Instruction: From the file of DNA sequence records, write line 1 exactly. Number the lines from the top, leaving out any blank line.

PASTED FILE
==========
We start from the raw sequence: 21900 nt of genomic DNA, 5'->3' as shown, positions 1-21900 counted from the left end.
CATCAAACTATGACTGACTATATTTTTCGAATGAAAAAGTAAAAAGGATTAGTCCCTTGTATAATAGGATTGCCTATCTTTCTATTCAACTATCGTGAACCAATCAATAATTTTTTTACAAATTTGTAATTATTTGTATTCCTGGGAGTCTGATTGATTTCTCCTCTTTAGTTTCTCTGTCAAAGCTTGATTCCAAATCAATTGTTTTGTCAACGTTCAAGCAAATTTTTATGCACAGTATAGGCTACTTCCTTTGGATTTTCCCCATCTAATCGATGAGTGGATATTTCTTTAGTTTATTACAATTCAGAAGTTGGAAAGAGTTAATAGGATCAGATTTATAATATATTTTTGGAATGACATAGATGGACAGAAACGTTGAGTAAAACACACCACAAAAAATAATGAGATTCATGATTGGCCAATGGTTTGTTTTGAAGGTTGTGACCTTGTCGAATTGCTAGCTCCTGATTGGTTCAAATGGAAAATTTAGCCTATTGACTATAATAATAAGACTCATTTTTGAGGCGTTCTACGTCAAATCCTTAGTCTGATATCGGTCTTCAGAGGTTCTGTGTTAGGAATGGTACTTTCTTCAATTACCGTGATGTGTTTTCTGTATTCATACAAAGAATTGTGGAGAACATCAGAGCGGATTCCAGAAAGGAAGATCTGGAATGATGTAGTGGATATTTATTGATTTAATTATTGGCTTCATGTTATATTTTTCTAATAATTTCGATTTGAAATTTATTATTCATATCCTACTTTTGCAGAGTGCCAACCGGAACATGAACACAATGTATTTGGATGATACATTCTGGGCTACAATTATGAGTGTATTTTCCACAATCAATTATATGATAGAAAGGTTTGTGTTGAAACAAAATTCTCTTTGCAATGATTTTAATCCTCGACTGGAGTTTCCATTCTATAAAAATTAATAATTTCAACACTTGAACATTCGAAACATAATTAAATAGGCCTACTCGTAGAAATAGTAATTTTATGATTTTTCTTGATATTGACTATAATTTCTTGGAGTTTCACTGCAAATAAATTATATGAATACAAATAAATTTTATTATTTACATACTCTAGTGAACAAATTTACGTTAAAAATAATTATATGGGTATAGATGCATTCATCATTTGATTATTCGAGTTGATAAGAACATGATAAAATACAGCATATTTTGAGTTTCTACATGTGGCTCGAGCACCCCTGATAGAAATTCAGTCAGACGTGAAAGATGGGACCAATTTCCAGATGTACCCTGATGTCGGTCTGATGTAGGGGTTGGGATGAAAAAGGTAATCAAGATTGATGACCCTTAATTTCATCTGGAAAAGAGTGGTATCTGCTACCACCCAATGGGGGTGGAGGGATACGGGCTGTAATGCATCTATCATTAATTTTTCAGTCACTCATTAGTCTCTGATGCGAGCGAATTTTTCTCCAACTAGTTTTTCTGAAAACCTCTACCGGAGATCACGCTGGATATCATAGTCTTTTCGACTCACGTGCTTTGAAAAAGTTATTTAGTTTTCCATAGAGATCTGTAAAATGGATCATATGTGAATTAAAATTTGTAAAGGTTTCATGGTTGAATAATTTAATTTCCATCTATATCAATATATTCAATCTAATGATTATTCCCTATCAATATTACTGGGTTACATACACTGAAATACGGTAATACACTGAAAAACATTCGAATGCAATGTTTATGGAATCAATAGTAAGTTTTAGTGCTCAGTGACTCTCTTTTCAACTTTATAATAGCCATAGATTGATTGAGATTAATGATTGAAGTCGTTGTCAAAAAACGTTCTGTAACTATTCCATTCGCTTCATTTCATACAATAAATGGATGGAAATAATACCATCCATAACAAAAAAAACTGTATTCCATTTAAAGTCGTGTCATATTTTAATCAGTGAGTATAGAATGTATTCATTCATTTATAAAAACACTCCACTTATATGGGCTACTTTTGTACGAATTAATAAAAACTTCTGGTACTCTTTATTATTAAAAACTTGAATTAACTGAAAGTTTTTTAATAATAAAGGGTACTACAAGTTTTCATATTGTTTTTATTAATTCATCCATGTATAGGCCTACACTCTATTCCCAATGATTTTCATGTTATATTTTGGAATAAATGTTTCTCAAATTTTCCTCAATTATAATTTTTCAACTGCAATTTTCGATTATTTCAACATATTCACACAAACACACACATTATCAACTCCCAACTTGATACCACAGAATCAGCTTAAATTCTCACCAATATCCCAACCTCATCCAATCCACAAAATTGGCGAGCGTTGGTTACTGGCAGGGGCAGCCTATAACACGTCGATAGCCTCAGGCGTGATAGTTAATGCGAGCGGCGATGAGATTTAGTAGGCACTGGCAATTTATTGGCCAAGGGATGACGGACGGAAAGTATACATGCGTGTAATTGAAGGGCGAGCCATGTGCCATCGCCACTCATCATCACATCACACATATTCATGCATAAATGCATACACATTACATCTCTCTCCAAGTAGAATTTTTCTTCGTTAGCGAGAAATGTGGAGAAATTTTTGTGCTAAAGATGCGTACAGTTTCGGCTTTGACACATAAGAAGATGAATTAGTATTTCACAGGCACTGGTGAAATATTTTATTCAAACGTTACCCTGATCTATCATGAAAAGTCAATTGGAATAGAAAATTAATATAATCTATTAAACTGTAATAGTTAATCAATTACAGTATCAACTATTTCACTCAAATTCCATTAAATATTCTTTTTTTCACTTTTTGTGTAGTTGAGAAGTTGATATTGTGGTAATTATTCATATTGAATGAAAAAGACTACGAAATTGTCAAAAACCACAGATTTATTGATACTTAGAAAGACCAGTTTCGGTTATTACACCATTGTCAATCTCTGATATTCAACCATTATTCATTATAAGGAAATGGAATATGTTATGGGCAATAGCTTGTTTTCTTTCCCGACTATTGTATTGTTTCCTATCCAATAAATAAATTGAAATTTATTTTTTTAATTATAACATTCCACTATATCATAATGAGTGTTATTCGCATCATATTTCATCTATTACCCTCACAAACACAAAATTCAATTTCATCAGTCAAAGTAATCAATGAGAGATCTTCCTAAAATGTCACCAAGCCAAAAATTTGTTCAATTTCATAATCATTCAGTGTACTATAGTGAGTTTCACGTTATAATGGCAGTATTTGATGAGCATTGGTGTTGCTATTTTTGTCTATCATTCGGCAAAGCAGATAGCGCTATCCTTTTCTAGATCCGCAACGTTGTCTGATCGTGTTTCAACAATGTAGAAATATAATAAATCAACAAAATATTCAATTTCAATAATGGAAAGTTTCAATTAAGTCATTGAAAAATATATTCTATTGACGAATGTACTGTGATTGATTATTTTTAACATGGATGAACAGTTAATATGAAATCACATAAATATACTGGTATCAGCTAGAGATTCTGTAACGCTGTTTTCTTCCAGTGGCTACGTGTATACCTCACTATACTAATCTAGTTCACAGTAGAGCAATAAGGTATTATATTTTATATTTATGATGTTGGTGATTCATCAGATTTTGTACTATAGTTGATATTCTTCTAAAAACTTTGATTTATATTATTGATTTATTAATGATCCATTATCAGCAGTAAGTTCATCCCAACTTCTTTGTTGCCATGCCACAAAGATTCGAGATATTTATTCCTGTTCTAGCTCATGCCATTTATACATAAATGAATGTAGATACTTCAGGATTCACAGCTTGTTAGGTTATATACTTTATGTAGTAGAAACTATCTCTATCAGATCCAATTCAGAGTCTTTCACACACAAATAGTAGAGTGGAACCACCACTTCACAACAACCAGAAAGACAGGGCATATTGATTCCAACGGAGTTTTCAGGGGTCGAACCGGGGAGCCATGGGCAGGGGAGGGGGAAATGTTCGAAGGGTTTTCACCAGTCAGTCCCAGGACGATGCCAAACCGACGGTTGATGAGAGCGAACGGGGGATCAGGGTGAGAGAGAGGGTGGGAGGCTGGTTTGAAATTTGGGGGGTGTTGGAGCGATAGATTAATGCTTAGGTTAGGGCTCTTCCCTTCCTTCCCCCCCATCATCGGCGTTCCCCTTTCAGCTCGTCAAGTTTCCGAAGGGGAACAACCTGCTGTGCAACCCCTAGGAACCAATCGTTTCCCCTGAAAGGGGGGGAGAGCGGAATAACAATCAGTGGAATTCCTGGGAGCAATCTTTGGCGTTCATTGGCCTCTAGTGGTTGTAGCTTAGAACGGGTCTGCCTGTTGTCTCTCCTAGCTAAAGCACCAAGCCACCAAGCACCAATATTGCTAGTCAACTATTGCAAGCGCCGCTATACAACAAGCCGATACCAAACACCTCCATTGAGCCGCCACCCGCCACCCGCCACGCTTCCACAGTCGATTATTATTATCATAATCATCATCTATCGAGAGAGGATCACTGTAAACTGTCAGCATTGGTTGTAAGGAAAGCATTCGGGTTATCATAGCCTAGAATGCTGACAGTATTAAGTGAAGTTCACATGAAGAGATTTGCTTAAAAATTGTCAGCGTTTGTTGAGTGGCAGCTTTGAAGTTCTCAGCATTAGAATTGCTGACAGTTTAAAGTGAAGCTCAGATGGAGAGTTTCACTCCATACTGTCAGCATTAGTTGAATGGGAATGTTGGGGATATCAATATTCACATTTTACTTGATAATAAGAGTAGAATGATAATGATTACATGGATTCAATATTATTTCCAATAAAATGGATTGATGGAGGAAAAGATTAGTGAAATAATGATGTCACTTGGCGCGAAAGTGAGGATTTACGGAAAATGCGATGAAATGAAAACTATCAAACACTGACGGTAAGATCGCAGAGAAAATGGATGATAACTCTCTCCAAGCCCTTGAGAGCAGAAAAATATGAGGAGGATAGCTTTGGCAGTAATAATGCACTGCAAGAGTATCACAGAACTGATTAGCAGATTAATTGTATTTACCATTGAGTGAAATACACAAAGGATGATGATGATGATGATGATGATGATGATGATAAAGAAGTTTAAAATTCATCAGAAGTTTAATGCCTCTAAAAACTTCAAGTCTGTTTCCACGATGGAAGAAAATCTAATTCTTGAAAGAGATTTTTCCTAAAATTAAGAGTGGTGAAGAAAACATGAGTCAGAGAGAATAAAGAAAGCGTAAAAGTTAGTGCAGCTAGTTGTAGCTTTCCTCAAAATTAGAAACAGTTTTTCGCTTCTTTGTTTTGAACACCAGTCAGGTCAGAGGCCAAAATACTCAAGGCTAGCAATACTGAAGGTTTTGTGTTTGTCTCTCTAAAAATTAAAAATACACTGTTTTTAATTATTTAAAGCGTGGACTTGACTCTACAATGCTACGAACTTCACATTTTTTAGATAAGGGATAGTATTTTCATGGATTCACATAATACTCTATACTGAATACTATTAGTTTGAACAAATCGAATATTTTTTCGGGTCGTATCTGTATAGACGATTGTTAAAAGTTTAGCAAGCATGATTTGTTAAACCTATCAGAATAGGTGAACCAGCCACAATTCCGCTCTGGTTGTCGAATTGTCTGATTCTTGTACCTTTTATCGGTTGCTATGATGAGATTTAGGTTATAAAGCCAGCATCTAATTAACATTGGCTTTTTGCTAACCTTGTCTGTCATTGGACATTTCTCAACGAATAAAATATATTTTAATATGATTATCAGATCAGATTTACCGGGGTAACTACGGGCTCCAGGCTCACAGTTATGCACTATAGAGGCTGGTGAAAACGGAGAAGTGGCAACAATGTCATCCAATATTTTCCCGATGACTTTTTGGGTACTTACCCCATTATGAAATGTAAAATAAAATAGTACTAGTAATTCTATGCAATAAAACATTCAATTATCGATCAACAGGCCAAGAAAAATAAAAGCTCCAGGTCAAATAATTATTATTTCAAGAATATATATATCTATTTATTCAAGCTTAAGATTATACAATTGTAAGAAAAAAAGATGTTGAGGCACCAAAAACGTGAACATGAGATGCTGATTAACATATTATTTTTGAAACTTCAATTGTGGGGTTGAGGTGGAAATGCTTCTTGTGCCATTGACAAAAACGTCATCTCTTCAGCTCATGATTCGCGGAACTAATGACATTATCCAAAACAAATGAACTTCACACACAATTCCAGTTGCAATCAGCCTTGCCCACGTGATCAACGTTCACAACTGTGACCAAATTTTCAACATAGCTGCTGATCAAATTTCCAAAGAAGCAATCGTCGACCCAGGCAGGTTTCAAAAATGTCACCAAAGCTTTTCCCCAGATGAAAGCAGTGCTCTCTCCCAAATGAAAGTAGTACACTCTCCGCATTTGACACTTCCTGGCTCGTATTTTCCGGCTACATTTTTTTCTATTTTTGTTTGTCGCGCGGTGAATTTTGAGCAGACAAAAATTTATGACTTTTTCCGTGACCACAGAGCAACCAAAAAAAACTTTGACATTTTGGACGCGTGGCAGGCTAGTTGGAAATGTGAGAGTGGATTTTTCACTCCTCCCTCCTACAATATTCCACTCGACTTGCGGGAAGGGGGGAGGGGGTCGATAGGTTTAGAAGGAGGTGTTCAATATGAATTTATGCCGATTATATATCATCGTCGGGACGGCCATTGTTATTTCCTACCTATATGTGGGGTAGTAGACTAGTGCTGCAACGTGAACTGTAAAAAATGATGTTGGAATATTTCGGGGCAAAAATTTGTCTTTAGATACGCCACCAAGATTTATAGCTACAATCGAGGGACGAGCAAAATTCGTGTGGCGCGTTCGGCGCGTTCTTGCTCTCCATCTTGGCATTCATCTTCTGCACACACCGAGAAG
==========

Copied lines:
We start from the raw sequence: 21900 nt of genomic DNA, 5'->3' as shown, positions 1-21900 counted from the left end.